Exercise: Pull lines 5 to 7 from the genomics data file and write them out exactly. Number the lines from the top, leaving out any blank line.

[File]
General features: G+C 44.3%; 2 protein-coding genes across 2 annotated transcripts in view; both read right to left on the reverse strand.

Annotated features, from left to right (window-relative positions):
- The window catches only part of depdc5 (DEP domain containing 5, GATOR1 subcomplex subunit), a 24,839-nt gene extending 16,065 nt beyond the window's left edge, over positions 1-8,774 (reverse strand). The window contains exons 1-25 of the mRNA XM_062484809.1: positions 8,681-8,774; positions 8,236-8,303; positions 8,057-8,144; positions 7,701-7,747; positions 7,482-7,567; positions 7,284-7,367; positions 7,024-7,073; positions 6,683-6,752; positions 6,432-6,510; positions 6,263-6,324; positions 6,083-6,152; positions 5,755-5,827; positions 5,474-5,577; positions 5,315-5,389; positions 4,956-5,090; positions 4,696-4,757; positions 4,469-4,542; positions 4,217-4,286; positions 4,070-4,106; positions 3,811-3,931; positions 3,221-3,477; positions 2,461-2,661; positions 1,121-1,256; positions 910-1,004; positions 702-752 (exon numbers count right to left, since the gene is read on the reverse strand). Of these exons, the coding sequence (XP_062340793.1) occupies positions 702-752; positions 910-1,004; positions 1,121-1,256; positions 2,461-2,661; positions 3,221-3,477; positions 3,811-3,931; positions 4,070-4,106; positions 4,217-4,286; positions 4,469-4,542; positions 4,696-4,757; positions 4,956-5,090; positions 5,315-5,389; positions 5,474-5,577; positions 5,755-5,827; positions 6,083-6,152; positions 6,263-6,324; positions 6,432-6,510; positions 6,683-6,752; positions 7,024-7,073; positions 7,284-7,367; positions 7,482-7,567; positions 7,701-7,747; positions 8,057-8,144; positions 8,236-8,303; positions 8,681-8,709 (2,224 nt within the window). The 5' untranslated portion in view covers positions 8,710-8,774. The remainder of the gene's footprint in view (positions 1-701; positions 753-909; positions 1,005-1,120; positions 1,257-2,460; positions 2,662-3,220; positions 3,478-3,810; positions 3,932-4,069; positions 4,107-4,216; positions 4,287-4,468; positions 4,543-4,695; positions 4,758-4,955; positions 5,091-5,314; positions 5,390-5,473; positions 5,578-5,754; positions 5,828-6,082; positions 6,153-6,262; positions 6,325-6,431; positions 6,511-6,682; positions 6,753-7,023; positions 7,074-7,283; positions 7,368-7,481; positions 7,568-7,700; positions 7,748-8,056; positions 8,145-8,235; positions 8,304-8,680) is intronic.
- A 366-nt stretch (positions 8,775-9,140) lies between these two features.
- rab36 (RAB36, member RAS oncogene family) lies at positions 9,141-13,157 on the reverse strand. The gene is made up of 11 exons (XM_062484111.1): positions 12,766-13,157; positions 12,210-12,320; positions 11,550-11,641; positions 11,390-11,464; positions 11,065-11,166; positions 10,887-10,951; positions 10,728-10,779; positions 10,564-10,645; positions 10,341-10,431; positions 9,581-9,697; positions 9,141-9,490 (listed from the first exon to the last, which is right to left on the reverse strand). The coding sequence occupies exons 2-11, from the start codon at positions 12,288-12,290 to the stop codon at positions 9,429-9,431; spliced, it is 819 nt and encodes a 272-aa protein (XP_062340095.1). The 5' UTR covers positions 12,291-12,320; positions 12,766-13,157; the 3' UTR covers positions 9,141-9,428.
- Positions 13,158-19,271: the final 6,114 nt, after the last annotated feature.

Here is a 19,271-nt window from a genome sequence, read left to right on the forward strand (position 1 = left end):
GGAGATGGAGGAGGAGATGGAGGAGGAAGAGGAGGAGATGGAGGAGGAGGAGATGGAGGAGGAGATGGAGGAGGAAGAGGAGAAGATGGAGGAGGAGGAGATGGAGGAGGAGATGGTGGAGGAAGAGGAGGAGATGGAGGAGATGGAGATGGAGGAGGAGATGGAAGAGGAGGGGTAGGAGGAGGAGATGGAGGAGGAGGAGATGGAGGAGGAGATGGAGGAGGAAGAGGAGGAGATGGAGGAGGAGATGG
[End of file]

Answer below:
- rab36 (RAB36, member RAS oncogene family) lies at positions 9,141-13,157 on the reverse strand. The gene is made up of 11 exons (XM_062484111.1): positions 12,766-13,157; positions 12,210-12,320; positions 11,550-11,641; positions 11,390-11,464; positions 11,065-11,166; positions 10,887-10,951; positions 10,728-10,779; positions 10,564-10,645; positions 10,341-10,431; positions 9,581-9,697; positions 9,141-9,490 (listed from the first exon to the last, which is right to left on the reverse strand). The coding sequence occupies exons 2-11, from the start codon at positions 12,288-12,290 to the stop codon at positions 9,429-9,431; spliced, it is 819 nt and encodes a 272-aa protein (XP_062340095.1). The 5' UTR covers positions 12,291-12,320; positions 12,766-13,157; the 3' UTR covers positions 9,141-9,428.
- Positions 13,158-19,271: the final 6,114 nt, after the last annotated feature.

Here is a 19,271-nt window from a genome sequence, read left to right on the forward strand (position 1 = left end):